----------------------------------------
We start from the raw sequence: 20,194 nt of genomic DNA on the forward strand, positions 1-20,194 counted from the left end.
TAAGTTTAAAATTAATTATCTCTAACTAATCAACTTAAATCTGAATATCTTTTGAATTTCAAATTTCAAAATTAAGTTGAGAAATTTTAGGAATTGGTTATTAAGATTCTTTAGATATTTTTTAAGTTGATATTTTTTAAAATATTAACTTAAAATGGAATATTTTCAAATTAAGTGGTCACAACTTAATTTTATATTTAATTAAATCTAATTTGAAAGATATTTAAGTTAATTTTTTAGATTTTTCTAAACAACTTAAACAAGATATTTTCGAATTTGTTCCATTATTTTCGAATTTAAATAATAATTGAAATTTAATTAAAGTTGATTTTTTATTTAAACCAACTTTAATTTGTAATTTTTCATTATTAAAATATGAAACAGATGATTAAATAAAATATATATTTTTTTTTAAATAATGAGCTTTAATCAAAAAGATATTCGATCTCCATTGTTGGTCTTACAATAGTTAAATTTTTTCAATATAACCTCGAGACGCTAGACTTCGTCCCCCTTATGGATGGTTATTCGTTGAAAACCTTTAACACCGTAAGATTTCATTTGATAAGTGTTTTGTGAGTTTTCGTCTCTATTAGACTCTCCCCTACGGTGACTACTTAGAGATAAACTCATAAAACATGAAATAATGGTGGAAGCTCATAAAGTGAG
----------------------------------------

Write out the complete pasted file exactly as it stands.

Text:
We start from the raw sequence: 20,194 nt of genomic DNA on the forward strand, positions 1-20,194 counted from the left end.
TAAGTTTAAAATTAATTATCTCTAACTAATCAACTTAAATCTGAATATCTTTTGAATTTCAAATTTCAAAATTAAGTTGAGAAATTTTAGGAATTGGTTATTAAGATTCTTTAGATATTTTTTAAGTTGATATTTTTTAAAATATTAACTTAAAATGGAATATTTTCAAATTAAGTGGTCACAACTTAATTTTATATTTAATTAAATCTAATTTGAAAGATATTTAAGTTAATTTTTTAGATTTTTCTAAACAACTTAAACAAGATATTTTCGAATTTGTTCCATTATTTTCGAATTTAAATAATAATTGAAATTTAATTAAAGTTGATTTTTTATTTAAACCAACTTTAATTTGTAATTTTTCATTATTAAAATATGAAACAGATGATTAAATAAAATATATATTTTTTTTTAAATAATGAGCTTTAATCAAAAAGATATTCGATCTCCATTGTTGGTCTTACAATAGTTAAATTTTTTCAATATAACCTCGAGACGCTAGACTTCGTCCCCCTTATGGATGGTTATTCGTTGAAAACCTTTAACACCGTAAGATTTCATTTGATAAGTGTTTTGTGAGTTTTCGTCTCTATTAGACTCTCCCCTACGGTGACTACTTAGAGATAAACTCATAAAACATGAAATAATGGTGGAAGCTCATAAAGTGAG